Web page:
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Me, lured by hope its sorrows to remove, A heart that could not much itself approve O'er Gallia's wastes of corn dejected led, Her road elms rustling high above my head, Or through her truant pathways' native charms, By secret villages and lonely farms, To where the Alps ascending white in air, Toy with the sun, and glitter from afar.

Even now, emerging from the forest's gloom, I heave a sigh at hoary Chartreuse' doom. Where now is fled that Power whose frown severe Tamed "sober Reason" till she crouched in fear? The cloister startles at the gleam of arms, And Blasphemy the shuddering fane alarms; Nod the cloud-piercing pines their troubled heads; Spires, rocks, and lawns, a browner night o'erspreads; Strong terror checks the female peasant's sighs, And start the astonished shades at female eyes.

* The lyre of Memnon is reported to have emitted melanenoly or cheerful tones, as it was touched by the sun's evening or morning rays.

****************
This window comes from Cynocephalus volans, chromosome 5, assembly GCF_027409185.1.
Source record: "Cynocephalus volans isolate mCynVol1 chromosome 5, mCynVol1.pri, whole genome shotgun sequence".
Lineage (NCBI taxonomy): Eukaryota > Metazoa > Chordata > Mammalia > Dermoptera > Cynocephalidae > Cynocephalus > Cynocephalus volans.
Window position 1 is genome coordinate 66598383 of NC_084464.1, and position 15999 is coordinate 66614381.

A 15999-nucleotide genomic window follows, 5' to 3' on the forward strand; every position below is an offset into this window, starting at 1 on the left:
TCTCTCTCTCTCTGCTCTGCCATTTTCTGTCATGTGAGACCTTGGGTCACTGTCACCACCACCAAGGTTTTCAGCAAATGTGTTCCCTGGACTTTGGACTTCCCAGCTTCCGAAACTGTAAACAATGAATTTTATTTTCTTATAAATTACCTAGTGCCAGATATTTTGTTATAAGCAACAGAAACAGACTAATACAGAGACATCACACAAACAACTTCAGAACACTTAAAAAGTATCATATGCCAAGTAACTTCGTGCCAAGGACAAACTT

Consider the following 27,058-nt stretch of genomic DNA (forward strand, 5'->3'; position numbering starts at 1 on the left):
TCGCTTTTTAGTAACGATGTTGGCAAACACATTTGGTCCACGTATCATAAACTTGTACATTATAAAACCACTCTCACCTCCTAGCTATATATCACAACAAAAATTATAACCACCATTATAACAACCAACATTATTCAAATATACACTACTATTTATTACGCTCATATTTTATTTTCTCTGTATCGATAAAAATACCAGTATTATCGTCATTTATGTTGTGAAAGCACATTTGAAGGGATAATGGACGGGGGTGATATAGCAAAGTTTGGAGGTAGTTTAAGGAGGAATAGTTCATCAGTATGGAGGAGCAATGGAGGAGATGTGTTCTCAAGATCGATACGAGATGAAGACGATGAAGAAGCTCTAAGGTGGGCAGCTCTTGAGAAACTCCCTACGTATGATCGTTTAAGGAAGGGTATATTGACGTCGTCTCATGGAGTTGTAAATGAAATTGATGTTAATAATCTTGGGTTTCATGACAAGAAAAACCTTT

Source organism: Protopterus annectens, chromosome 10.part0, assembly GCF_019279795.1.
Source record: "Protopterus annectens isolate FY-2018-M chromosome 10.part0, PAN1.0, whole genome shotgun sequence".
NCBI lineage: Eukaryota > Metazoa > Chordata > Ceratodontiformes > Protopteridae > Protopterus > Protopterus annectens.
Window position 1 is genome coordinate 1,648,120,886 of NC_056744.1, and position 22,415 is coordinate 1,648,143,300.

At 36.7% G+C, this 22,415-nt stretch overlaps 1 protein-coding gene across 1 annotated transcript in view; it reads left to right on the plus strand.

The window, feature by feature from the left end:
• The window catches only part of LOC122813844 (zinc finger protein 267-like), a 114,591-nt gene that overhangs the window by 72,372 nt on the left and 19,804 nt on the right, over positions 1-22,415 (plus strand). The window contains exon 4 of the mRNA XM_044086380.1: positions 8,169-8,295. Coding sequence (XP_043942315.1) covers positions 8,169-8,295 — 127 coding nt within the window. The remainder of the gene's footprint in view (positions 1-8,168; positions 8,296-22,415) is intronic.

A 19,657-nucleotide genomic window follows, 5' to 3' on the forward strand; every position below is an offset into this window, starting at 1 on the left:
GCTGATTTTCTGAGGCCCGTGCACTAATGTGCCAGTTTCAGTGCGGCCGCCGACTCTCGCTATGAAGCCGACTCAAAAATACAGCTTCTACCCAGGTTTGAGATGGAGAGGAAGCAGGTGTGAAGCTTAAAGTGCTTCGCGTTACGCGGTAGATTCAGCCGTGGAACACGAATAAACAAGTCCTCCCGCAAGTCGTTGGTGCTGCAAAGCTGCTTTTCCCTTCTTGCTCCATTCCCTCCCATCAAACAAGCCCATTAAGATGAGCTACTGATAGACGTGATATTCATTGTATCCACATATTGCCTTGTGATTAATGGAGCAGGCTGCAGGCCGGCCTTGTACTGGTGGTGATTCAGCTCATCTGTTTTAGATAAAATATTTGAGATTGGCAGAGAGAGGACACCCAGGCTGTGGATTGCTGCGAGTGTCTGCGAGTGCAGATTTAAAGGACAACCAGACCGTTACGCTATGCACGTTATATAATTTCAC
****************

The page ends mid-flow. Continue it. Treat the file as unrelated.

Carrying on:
More pleased, my foot the hidden margin roves
Of Como, bosomed deep in chestnut groves.
No meadows thrown between, the giddy steeps
Tower, bare or sylvan, from the narrow deeps.
-To towns, whose shades of no rude sound complan
To ringing team unknown and grating wain,
To flat-roofed towns, that touch the water's bound,
Or lurk in woody sunless glens profound,

Or, from the bending rocks, obtrusive cling,
And o'er the whitened wave their shadows fling,
The pathway leads, as round the steeps it twines,
And Silence loves its purple roof of vines;
The viewless lingerer hence, at evening, sees
From rock-hewn steps the sai. between the trees;
Or marks, 'mid opening cliffs, fair dark-eyed maids
Tend the small harvest of their garden glades,
Or stops the solemn mountain-shades to view
Stretch, o'er the pictured mirror, broad and blue,
Tracking the yellow sun from steep to steep,
As up the opposing hills with tortoise foot they creep
Here, half a village shines, in gold arrayed,
Bright as the moon; half hides itself in shade:
While, from amid the darkened roofs, the spire,
Restlessly flashing, seems to mount like fire:
There, all unshaded, blazing forests throw
Rich golden verdure on the waves below.
Slow glides the sail along the illumined shore,